Whether you’re working with netflow data collected from your own devices, flow logs from a cloud provider, or purchasing data from netflow providers, you may find it challenging to get immediate value out of it. Not only is there a vast amount of data to hunt through, but it can be challenging to fully understand what is happening based on netflow logs alone. While there are plenty of benefits to collecting and analyzing flow data, these challenges can make it difficult to use the data day-to-day to support investigations.
In order to start using netflow effectively in an investigation, it’s important to have a good understanding of the network and an established baseline of activity. This makes it easier to distinguish between normal traffic on the network and anomalous traffic that should trigger alerts to your team. Beyond defining these baselines, netflow data often needs to be correlated with additional sources such as alerts from the firewall and threat intelligence data to better understand particular flows and further establish patterns and relationships in the connections.
Even with these baselines defined and alerts being created using correlated data, oftentimes users still need to hunt though a massive amount of flow data to identify malicious activity that might have been missed. Outside of looking at deviations from a baseline it can be challenging to determine where to start investigating.
This is where GreyNoise can help! Filtering opportunistic and mass scan activity with data gathered from GreyNoise’s sensor network fast-forwards the process, allowing analysts and threat hunters to identify suspicious activity and find targeted threats that might have been missed by other detections . GreyNoise also provides information on infrastructure used by common business services, which can be used to filter egress netflow traffic and hunt for malicious activity leaving the network.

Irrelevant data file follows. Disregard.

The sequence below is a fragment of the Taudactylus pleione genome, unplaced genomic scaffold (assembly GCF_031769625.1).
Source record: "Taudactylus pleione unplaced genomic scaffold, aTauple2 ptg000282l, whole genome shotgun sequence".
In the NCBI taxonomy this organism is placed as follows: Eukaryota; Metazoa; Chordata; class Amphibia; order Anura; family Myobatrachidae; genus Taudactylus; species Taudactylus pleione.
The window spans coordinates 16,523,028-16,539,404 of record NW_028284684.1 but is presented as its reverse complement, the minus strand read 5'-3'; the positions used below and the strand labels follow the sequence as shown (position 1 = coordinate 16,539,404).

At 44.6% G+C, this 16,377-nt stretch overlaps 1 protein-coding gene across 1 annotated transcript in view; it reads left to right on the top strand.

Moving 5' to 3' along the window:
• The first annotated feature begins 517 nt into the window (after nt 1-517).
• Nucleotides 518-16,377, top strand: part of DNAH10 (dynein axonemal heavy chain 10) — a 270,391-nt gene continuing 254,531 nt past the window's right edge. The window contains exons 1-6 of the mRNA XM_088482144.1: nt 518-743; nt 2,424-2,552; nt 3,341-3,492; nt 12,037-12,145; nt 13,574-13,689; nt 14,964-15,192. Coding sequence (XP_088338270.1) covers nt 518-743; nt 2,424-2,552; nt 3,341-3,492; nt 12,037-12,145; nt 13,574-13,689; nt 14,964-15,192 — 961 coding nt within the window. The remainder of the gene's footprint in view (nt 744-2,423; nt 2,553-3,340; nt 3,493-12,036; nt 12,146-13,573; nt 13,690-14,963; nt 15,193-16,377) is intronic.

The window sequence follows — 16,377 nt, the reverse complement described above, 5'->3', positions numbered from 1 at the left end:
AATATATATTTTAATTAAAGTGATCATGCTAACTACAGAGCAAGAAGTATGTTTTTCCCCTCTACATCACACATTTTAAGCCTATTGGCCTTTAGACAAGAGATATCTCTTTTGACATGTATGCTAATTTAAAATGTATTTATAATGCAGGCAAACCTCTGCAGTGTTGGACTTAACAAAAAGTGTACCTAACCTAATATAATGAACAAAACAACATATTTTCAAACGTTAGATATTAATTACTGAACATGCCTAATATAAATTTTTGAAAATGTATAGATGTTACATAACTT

Taking this one step further, let’s look at organizations purchasing commercial netflow data from different sources. Oftentimes these groups combine this data with internet scanning services like Censys or Shodan in order to identify C2 beacons. While taking a proactive approach like this can help identify infrastructure and compromised systems earlier, there is still a lot of data to sift through. Instead, let’s use GreyNoise as a first pass filter to remove IP addresses that are saturating these sources and focus the investigation to find the signal in the noise.
While the volume of data may present a challenge, flow data also does not always contain all of the necessary information needed to act on. Oftentimes this data needs to be correlated with other sources of data to have a true understanding of the activity observed. Using VPC flow logs as an example, instead of just filtering out the noise, users may also want to identify malicious IP addresses accessing their assets. In this case, enriching the data with GreyNoise provides insight into how these IPs operate and highlights access attempts that may violate defined policies.
Netflow data provides a solid option for understanding who is doing what on the network but comes with an operational challenge based on the volume of traffic and the lack of details in the data. In order to address these challenges: